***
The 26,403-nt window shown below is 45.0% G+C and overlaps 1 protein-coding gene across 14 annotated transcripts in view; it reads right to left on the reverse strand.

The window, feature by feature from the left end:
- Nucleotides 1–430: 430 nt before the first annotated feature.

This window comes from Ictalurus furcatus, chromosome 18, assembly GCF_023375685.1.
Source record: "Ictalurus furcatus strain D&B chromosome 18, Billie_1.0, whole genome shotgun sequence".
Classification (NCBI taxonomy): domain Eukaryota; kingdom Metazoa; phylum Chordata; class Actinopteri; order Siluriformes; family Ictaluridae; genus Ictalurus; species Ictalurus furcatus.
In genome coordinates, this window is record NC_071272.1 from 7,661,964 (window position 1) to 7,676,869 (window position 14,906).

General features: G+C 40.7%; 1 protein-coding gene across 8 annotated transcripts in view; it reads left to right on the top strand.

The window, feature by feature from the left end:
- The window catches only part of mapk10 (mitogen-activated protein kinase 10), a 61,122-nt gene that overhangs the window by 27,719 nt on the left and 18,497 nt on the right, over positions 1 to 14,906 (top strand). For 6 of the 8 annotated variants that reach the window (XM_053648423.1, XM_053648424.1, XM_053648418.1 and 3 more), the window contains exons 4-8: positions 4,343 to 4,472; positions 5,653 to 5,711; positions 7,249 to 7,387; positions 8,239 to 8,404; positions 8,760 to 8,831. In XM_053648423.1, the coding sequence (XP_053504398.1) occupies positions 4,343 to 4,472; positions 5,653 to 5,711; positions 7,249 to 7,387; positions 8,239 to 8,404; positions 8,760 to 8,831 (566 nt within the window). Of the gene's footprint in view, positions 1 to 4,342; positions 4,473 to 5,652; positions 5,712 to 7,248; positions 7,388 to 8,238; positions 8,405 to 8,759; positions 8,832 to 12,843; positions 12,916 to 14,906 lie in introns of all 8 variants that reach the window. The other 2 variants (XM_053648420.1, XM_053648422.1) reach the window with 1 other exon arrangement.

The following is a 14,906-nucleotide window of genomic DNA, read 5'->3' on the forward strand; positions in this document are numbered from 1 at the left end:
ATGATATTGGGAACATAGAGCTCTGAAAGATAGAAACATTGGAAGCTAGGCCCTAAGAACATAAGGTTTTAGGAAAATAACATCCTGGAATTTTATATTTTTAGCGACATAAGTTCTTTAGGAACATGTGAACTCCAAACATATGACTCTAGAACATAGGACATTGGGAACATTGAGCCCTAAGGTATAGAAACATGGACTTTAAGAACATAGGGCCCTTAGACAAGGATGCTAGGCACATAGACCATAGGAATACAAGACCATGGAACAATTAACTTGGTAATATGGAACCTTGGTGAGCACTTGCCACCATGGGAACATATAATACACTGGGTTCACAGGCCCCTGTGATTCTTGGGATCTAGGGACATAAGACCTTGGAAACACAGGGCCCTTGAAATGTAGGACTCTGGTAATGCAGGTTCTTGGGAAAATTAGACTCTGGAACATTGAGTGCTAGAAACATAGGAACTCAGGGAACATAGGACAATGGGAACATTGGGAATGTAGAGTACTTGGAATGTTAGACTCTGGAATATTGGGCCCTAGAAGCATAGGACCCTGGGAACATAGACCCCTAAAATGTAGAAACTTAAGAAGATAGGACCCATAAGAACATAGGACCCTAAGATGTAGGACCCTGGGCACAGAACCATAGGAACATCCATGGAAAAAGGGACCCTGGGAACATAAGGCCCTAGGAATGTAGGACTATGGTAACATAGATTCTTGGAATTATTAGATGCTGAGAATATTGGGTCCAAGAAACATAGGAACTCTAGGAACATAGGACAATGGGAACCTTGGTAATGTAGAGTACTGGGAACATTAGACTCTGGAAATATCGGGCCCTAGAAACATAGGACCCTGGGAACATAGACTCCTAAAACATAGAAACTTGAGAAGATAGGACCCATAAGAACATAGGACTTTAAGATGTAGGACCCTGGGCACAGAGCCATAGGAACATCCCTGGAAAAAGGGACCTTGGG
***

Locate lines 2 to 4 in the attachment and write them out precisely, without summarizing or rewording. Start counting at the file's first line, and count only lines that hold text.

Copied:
The window, feature by feature from the left end:
- Nucleotides 1–430: 430 nt before the first annotated feature.

This window comes from Ictalurus furcatus, chromosome 18, assembly GCF_023375685.1.